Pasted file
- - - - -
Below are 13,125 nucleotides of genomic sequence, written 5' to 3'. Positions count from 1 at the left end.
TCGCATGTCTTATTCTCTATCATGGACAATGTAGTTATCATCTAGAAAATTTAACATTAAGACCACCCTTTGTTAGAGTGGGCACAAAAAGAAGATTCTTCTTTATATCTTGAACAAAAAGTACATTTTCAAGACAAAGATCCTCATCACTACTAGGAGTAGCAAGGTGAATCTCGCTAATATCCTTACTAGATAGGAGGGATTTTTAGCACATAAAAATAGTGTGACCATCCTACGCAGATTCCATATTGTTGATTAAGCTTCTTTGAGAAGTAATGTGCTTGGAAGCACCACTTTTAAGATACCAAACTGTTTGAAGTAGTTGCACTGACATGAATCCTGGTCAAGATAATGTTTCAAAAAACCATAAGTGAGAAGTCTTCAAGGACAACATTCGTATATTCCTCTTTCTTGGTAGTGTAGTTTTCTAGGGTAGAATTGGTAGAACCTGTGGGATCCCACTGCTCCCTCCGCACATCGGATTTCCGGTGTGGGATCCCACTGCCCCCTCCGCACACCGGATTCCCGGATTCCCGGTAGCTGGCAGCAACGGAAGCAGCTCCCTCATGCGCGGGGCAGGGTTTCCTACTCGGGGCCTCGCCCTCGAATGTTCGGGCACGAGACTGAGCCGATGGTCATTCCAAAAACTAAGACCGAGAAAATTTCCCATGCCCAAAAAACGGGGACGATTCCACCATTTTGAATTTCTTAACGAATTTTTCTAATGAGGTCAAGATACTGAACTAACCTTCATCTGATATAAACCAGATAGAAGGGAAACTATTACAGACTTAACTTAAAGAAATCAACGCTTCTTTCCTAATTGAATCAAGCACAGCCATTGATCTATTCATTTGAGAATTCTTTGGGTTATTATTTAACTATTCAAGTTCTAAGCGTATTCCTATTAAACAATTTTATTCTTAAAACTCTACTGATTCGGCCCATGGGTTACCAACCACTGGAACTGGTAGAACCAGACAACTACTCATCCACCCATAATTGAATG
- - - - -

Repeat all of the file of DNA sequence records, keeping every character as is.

Below are 13,125 nucleotides of genomic sequence, written 5' to 3'. Positions count from 1 at the left end.
TCGCATGTCTTATTCTCTATCATGGACAATGTAGTTATCATCTAGAAAATTTAACATTAAGACCACCCTTTGTTAGAGTGGGCACAAAAAGAAGATTCTTCTTTATATCTTGAACAAAAAGTACATTTTCAAGACAAAGATCCTCATCACTACTAGGAGTAGCAAGGTGAATCTCGCTAATATCCTTACTAGATAGGAGGGATTTTTAGCACATAAAAATAGTGTGACCATCCTACGCAGATTCCATATTGTTGATTAAGCTTCTTTGAGAAGTAATGTGCTTGGAAGCACCACTTTTAAGATACCAAACTGTTTGAAGTAGTTGCACTGACATGAATCCTGGTCAAGATAATGTTTCAAAAAACCATAAGTGAGAAGTCTTCAAGGACAACATTCGTATATTCCTCTTTCTTGGTAGTGTAGTTTTCTAGGGTAGAATTGGTAGAACCTGTGGGATCCCACTGCTCCCTCCGCACATCGGATTTCCGGTGTGGGATCCCACTGCCCCCTCCGCACACCGGATTCCCGGATTCCCGGTAGCTGGCAGCAACGGAAGCAGCTCCCTCATGCGCGGGGCAGGGTTTCCTACTCGGGGCCTCGCCCTCGAATGTTCGGGCACGAGACTGAGCCGATGGTCATTCCAAAAACTAAGACCGAGAAAATTTCCCATGCCCAAAAAACGGGGACGATTCCACCATTTTGAATTTCTTAACGAATTTTTCTAATGAGGTCAAGATACTGAACTAACCTTCATCTGATATAAACCAGATAGAAGGGAAACTATTACAGACTTAACTTAAAGAAATCAACGCTTCTTTCCTAATTGAATCAAGCACAGCCATTGATCTATTCATTTGAGAATTCTTTGGGTTATTATTTAACTATTCAAGTTCTAAGCGTATTCCTATTAAACAATTTTATTCTTAAAACTCTACTGATTCGGCCCATGGGTTACCAACCACTGGAACTGGTAGAACCAGACAACTACTCATCCACCCATAATTGAATG